Noir and information dissemination/disorientation

April 30, 2010 § Leave a comment

Wish could be there:

From: “Santos, Marlisa”

Seeking paper proposals for the following special session at this year’s
South Atlantic Modern Language Association Conference in Atlanta, GA,
11/5-11/7/10:

Film noir is marked by complex narrative patterns-patterns that range from
mild convolution to dizzying disorientation. Interestingly, these twisted
narratives also coincide in noir with an age of communication
discovery-emerging technologies in radio, television, and print dissemination
of information abound in noir, often adding to the confusion of such
narratives rather than illuminating them. This session will explore the way
that various means for enhancing communication function in a cycle of films
that often display the worst consequences of mis- or non-communication, both
intentional or accidental. Analysis of any aspect of communication in noir
is welcomed: newspapers, radio, television, telegraph, telephone, letters,
messages on scraps of paper, codes, etc. By June 15, 2010 please send a
250-word abstract and short bio to santosm@nova.edu.

Marlisa Santos, Ph.D.

Director, Division of Humanities/Associate Professor

Farquhar College of Arts and Sciences

Nova Southeastern University

3301 College Ave./Fort Lauderdale, FL 33314

(954) 262-8213 / 1-800-757-7257, ext. 28213

Fax: (954) 262-3881

Rhetorical punctuation and noir films

February 13, 2007 § Leave a comment

Detour (1945)

A gripping noir film, talkative at times and a bit unconvincing in the depiction of Roberts’ emprisonment by Vera, but gripping nonetheless. Noir films replace love or power as the driving forces of tragedy, and replace it with the more democratic force of money. Instead of kings, bums and outcasts. Instead of Fate, greenbacks. But the tragic incapacity of its characters to break through, “to crash” as High Sierra‘s Roy Earle say it, is more poignant and just as powerful. Bums who want money, can’t think of nothing else, and will never get it, we’re sure. Their tragic flaw ? Some kind of naive sentimentality, some sort of belief that there is love, that with or without money the world will be theirs someday. That maddening belief, a romantic left-over, pushes them deeper into situation where money would be required, and the more they need it, the less they’ll have it. And thus popular, down-to-earth objects, a car, a telephone, a cigarette or an empty liquor bottle, a hat, a shrunken overcoat, a drugstore, those familiar objects of America, are transformed into tragic signs, figures of a fate bigger than the hero. Detour in its simple straighforward way gives a good example of this modern, regular tragedy.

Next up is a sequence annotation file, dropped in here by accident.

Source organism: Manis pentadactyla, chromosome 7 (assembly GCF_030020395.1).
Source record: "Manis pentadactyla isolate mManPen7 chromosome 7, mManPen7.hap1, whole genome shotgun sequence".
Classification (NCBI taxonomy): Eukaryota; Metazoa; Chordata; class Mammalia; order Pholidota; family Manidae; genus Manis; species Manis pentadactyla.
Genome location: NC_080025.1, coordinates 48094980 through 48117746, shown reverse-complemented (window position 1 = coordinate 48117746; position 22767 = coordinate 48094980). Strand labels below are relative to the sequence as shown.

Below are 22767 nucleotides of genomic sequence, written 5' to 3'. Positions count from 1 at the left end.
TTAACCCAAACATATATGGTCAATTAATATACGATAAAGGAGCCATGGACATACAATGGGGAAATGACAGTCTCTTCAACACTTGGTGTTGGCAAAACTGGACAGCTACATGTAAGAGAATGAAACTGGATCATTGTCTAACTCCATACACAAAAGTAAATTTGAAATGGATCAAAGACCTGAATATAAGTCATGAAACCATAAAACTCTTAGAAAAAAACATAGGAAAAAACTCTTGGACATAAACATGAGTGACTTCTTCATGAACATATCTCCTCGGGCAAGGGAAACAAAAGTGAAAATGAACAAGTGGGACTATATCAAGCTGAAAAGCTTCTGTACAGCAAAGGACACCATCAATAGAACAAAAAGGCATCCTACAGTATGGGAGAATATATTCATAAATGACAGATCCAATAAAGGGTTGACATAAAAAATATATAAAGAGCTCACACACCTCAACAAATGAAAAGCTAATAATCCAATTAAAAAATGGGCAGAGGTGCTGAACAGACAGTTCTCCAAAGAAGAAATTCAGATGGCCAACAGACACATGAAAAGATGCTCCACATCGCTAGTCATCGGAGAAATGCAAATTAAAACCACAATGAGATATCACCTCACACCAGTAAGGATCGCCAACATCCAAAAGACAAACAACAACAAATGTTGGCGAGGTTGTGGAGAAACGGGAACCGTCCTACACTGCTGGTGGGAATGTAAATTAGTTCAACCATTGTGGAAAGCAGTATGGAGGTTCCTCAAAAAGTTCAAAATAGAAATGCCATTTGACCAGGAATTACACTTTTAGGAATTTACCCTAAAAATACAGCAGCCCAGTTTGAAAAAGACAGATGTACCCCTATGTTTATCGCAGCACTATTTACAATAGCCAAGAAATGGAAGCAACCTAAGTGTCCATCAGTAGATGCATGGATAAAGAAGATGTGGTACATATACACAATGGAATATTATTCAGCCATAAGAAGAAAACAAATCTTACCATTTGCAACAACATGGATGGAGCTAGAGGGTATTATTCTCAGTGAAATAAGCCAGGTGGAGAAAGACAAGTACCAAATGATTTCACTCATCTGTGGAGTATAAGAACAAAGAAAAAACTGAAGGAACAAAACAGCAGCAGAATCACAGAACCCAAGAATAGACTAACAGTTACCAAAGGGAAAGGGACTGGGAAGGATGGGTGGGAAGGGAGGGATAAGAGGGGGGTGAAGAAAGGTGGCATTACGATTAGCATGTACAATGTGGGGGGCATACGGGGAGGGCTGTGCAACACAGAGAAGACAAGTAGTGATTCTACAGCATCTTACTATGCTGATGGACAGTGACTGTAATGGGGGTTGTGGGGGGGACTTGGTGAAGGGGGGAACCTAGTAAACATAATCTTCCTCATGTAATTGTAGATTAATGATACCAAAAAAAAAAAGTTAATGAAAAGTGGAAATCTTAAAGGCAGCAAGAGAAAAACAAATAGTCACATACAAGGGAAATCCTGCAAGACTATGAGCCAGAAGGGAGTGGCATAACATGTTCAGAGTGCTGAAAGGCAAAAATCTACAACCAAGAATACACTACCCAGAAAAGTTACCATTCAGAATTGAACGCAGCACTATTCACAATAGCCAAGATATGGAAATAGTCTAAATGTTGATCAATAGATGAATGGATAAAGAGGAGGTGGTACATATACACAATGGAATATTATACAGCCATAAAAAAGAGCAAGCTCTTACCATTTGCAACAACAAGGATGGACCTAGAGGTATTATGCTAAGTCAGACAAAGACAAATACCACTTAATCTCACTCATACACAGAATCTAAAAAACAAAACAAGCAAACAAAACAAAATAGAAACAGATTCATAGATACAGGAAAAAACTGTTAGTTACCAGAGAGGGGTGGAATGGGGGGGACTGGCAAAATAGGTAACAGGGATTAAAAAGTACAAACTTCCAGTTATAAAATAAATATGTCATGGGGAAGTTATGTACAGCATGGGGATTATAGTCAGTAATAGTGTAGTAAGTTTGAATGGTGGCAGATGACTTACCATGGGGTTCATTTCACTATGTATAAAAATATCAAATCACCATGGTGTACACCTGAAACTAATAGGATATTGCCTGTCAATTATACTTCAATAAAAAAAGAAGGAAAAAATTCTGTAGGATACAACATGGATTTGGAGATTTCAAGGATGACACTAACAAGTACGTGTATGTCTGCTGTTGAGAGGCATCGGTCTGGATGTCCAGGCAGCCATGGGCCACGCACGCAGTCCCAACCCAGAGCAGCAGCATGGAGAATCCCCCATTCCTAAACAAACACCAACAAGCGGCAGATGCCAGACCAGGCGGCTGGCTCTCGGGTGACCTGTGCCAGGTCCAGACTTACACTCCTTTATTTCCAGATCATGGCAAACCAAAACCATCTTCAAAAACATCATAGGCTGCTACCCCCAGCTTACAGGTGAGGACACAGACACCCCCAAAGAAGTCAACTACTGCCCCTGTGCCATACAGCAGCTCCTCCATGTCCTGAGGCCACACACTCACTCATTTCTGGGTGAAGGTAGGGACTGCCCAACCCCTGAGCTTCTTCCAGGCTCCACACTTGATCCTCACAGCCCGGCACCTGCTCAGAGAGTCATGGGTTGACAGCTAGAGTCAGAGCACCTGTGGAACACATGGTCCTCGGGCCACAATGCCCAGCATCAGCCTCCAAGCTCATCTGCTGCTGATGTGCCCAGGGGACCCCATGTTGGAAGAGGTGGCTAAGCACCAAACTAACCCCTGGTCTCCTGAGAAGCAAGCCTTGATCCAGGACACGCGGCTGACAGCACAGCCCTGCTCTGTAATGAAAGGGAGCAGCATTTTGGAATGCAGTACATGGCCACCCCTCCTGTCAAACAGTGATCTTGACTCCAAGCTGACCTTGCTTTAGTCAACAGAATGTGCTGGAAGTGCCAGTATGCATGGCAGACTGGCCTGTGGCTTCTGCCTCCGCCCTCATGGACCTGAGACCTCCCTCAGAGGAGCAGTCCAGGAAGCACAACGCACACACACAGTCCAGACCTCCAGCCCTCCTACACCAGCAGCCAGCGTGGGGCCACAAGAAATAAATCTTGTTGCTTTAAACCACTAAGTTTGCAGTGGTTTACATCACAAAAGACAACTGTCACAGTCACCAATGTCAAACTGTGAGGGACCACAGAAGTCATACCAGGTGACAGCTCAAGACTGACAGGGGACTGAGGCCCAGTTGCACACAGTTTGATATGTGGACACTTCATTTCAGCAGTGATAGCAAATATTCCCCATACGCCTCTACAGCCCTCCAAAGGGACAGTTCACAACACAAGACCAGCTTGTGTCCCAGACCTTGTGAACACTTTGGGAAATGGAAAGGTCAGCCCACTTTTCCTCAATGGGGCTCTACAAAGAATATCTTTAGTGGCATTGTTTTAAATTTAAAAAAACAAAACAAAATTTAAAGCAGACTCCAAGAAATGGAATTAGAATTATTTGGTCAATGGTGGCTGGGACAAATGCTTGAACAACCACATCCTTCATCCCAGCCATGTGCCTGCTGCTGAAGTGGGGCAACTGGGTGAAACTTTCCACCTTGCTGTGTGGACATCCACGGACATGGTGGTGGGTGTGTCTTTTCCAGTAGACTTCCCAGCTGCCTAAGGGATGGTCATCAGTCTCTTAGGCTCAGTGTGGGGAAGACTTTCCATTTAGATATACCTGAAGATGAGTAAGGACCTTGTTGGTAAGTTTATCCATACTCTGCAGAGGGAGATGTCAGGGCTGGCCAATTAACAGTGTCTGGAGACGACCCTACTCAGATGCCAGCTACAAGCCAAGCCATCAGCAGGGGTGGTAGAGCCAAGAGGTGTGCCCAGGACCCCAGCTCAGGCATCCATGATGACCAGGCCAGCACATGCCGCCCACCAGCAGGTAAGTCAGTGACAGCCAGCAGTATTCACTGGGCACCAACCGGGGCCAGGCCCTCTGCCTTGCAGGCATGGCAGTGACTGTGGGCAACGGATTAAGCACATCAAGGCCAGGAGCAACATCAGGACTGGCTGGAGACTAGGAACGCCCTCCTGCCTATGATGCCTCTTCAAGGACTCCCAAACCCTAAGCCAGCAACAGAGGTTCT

a coffee mug ’twas all because of a coffee mug !
a juke-box detour4.png
detour5.png or a car…

But because familiar objects are so overpowering on the screen, doesn’t mean that a little rhetorical punctuation is not in order here and there, as in this change of light:

detour (1945)

February 12, 2007 § Leave a comment

Identify this road :
detour (1945) a long road West

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